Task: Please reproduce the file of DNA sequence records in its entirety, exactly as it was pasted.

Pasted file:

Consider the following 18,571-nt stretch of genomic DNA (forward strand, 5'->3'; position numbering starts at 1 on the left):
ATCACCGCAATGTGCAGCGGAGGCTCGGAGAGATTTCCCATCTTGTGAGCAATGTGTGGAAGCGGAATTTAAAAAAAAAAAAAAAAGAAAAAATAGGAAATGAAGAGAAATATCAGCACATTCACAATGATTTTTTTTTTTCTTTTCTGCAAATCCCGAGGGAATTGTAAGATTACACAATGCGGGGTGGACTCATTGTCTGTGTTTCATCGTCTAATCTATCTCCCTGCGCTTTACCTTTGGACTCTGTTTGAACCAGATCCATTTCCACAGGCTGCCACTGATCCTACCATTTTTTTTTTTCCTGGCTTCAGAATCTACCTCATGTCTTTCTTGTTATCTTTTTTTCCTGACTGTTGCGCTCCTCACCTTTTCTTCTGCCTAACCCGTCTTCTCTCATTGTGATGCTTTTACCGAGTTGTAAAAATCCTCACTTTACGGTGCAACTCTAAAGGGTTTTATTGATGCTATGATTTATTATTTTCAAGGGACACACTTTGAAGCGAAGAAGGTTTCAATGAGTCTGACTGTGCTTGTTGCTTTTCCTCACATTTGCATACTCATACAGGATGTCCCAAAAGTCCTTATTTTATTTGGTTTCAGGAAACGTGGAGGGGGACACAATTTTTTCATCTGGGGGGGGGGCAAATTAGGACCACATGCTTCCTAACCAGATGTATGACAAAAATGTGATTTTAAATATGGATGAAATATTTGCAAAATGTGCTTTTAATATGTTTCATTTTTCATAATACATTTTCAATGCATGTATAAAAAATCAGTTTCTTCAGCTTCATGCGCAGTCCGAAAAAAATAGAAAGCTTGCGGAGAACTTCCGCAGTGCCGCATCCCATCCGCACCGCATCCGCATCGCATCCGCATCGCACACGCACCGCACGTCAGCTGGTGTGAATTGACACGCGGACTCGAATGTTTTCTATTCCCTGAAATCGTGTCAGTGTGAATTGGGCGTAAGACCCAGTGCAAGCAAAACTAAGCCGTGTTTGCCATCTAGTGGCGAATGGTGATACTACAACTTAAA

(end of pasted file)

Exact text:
Consider the following 18,571-nt stretch of genomic DNA (forward strand, 5'->3'; position numbering starts at 1 on the left):
ATCACCGCAATGTGCAGCGGAGGCTCGGAGAGATTTCCCATCTTGTGAGCAATGTGTGGAAGCGGAATTTAAAAAAAAAAAAAAAAGAAAAAATAGGAAATGAAGAGAAATATCAGCACATTCACAATGATTTTTTTTTTTCTTTTCTGCAAATCCCGAGGGAATTGTAAGATTACACAATGCGGGGTGGACTCATTGTCTGTGTTTCATCGTCTAATCTATCTCCCTGCGCTTTACCTTTGGACTCTGTTTGAACCAGATCCATTTCCACAGGCTGCCACTGATCCTACCATTTTTTTTTTTCCTGGCTTCAGAATCTACCTCATGTCTTTCTTGTTATCTTTTTTTCCTGACTGTTGCGCTCCTCACCTTTTCTTCTGCCTAACCCGTCTTCTCTCATTGTGATGCTTTTACCGAGTTGTAAAAATCCTCACTTTACGGTGCAACTCTAAAGGGTTTTATTGATGCTATGATTTATTATTTTCAAGGGACACACTTTGAAGCGAAGAAGGTTTCAATGAGTCTGACTGTGCTTGTTGCTTTTCCTCACATTTGCATACTCATACAGGATGTCCCAAAAGTCCTTATTTTATTTGGTTTCAGGAAACGTGGAGGGGGACACAATTTTTTCATCTGGGGGGGGGGCAAATTAGGACCACATGCTTCCTAACCAGATGTATGACAAAAATGTGATTTTAAATATGGATGAAATATTTGCAAAATGTGCTTTTAATATGTTTCATTTTTCATAATACATTTTCAATGCATGTATAAAAAATCAGTTTCTTCAGCTTCATGCGCAGTCCGAAAAAAATAGAAAGCTTGCGGAGAACTTCCGCAGTGCCGCATCCCATCCGCACCGCATCCGCATCGCATCCGCATCGCACACGCACCGCACGTCAGCTGGTGTGAATTGACACGCGGACTCGAATGTTTTCTATTCCCTGAAATCGTGTCAGTGTGAATTGGGCGTAAGACCCAGTGCAAGCAAAACTAAGCCGTGTTTGCCATCTAGTGGCGAATGGTGATACTACAACTTAAA